The thin line between officer and criminal helps explain why just one in four arrest warrants gets filled. Too frequently, when police do bring in a suspect, the arrest is accompanied by a beating. Mexico City’s human rights commission received over 200 complaints in 2002 of injuries at the hands of police, and 90 allegations of torture. Hundreds also complained of arbitrary detentions, a serious problem in a judicial system that averages three to six months to sentence those in custody.
“The Giuliani program might not be very viable if the police are not first adequately trained,” says Pilar Noriega, top counsel for Mexico City’s human rights commission.
Currently police are not allowed to take fingerprints, access criminal records, or interrogate suspects. The Giuliani group suggests that laws be changed to give police these powers. The firm also advocates tougher sentences, despite acknowledging that Mexico City’s justice and penal systems need a serious overhaul. Public defenders are overworked, prisons are beyond full, and corruption is the rule.
The Giuliani report notes that Mexico City police typically detain people for disorderly public conduct, such as urinating and drinking in the streets. The report then goes on to say that the punishments for such behavior—fines of $4.50 to $135, or up to 36 hours in jail—are too lax. “The individuals cited in these types of processes neither respect authority nor the law due to a lack of sufficiently coercive tools to effectively penalize them,” the report says.
Mexico City police chief Ebrard has begun implementing what recommendations he can, aiming for a 10 percent reduction in crime for 2004.
Inspired by the concept of zero tolerance, Mexico City’s legislative assembly already toughened penalties on a series of infractions in April. The new measures give small-time thieves, including shoplifters and people who munch on store food while strolling through the supermarket, at least six months in prison.
Peter Thottam, a 32-year-old lawyer from Los Angeles, found himself in the midst of the new crackdown in June when his tourist guidebook disappeared inside a Sanborns store. Thottam set about looking for it, opened a door to the street, and was nabbed for almost stepping out with a pair of the store’s socks in his hand. Unable to convince the staff in his broken Spanish that he had planned to buy the socks, Thottam was carted off for a four-night stay in the city’s overcrowded prisons.
Thottam was crammed into a cold, damp cell designed for four with 13 others, who slept on the floor back to back. Guards and inmates were constantly hitting him up for cash because everything in the jail—access to the bathroom, mess hall, and visitors—cost money. “I couldn’t get over how surreal it was,” Thottam says, “all over a pair of socks.”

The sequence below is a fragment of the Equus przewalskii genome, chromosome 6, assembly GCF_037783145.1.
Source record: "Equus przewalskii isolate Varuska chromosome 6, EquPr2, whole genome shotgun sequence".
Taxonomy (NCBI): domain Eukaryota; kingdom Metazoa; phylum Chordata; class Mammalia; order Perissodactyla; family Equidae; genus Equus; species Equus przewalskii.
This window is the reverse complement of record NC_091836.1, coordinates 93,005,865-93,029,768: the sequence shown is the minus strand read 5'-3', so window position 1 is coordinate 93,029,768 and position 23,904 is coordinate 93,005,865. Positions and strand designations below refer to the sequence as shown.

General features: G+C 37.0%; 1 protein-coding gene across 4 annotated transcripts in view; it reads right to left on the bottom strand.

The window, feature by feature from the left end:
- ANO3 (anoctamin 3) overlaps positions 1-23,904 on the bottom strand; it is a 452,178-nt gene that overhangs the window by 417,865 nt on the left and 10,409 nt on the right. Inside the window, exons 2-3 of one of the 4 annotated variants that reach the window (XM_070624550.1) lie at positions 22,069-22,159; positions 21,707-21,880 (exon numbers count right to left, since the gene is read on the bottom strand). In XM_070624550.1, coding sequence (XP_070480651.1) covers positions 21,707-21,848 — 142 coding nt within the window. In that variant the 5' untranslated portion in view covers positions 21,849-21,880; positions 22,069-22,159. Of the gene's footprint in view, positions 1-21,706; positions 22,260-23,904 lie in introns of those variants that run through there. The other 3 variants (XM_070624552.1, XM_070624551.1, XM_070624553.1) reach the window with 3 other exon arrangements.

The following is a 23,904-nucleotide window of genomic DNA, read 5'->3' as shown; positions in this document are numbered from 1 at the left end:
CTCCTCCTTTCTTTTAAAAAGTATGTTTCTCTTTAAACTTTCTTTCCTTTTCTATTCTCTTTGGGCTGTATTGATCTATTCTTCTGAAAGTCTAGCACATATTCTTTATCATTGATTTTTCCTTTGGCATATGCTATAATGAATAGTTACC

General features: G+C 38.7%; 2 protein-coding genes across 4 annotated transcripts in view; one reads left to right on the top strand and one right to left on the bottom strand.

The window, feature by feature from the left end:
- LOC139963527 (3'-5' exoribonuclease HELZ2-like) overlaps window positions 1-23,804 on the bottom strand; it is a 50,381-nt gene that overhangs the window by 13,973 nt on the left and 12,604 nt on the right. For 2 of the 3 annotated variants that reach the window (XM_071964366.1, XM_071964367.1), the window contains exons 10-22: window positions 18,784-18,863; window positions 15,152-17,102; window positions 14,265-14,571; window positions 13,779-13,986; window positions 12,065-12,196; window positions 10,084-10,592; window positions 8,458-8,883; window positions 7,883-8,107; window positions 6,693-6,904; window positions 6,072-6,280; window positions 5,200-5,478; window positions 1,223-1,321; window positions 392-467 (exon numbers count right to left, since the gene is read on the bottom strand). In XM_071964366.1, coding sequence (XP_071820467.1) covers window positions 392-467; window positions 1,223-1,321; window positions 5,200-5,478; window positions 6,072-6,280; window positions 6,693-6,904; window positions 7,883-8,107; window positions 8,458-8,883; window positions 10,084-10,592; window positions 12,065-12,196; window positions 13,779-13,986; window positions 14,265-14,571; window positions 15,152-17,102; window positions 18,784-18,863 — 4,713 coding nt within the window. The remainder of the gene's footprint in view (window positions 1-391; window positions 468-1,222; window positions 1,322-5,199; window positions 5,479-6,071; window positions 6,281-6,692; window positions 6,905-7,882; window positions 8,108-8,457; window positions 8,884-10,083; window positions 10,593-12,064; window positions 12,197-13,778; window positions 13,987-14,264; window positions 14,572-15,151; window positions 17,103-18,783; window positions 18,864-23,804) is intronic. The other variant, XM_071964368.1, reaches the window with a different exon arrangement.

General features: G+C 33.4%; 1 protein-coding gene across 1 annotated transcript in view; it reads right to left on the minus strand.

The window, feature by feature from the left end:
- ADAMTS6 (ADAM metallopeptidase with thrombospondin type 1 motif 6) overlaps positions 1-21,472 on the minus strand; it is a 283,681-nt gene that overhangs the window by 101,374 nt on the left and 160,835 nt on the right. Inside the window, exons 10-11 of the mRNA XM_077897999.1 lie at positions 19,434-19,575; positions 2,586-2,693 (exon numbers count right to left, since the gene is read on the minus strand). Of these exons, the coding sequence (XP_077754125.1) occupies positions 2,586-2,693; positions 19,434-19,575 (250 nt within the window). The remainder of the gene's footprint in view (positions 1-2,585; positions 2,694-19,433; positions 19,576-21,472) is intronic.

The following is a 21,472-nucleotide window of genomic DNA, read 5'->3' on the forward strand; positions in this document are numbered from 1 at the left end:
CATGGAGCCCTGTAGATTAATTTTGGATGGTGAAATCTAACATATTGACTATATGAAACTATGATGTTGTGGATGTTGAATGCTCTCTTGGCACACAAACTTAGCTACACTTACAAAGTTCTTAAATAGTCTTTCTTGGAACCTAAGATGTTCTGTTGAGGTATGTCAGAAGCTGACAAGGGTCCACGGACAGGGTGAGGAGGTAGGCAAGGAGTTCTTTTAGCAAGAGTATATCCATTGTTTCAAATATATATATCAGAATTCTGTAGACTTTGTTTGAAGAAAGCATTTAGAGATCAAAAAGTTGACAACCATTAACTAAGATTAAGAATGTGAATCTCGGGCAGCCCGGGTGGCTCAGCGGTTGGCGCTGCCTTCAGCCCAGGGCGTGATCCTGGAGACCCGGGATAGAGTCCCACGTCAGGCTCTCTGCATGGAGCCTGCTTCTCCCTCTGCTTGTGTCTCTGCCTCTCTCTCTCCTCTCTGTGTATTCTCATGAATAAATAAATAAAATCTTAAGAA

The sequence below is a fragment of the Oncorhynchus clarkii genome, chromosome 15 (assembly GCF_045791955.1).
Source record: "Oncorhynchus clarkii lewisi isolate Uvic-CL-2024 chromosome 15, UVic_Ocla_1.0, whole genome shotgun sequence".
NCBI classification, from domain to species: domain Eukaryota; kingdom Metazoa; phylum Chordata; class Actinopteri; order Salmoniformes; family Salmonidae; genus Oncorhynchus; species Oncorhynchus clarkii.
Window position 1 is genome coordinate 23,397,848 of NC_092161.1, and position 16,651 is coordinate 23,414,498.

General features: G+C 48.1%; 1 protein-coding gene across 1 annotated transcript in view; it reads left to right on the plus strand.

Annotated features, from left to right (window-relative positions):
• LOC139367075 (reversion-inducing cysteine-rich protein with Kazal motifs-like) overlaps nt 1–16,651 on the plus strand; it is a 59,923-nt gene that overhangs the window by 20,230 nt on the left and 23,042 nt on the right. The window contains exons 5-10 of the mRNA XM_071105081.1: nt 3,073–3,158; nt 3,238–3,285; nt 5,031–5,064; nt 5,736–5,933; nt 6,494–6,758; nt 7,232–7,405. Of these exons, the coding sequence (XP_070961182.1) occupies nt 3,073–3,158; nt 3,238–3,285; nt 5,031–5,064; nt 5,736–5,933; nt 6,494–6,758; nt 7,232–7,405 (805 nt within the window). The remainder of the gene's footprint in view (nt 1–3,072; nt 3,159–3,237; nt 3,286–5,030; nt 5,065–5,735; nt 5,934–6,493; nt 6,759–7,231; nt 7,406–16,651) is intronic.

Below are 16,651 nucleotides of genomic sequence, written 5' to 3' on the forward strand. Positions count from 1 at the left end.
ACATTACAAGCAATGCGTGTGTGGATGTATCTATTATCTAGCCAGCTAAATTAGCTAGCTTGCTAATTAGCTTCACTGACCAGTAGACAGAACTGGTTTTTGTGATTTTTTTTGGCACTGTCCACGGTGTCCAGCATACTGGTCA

Luckily he had a friend in the city to front his $1,100 bail so he could hightail it out of Mexico.
Meanwhile, penalties for the convicted are often grossly disproportionate to the crime. Raul Rios, a 24-year-old who has lived on the street for most of his life, has been in jail for over a year, accused of stealing the equivalent of 10 cents. Rios became aggressive while asking for a handout of one peso, prompting a woman to declare that she was being robbed. Rios expects to spend the rest of his two-year sentence in a rehabilitation program sponsored by the Catholic Church.
“You could say that these sentences are exaggerated, but they’re not. They’re real,” says Tlacaelel Paredes, a psychologist who works with the church program.
Another offender Paredes counseled, 30-year-old Victor Nonato, served more than four years for stealing a bottle of milk. The sentence was lengthened because Nonato had previously been convicted of stealing auto parts. Paredes traces Nonato’s choices to a life of extreme poverty, a condition shared by one-third of the Mexican population. “His little sister was crying out for milk, and they didn’t have any. He felt desperate,” says Paredes.
Many chilangos have mixed feelings about zero tolerance. They sympathize somewhat with those who commit crimes out of desperation, and marvel at the ingenuity of “nuisance” services provided by the franeleros. They also benefit from the order in the disorder, as they can pay off police when caught driving drunk or buying recreational drugs.
Yet capital dwellers are exasperated by the high level of crime and anxiety. According to a survey conducted by the ICESI think tank, each year one in every three households in the city had a member who was victimized.
“Maybe some of these measures appear to be very drastic, and maybe they are, but something has to be done,” says Raul Ceron, director of a justice program funded by phone carrier Telmex.
Since 1996, Telmex’s nationwide justice program has shelled out bail for more than 30,000 first-time offenders, some of whom can’t even come up with $10 to await sentencing at home. The new laws in Mexico City, though, have pushed bail for many offenders above the foundation’s limit of $1,000 per person.
Telmex chairman Carlos Slim, the richest man in Latin America, contributed to Giuliani Partners’ multimillion-dollar fee. Slim has also undertaken the rehabilitation of Mexico City’s colonial center, where closed-circuit cameras have been installed in a nod to Giuliani’s Big Brother program in Washington Square.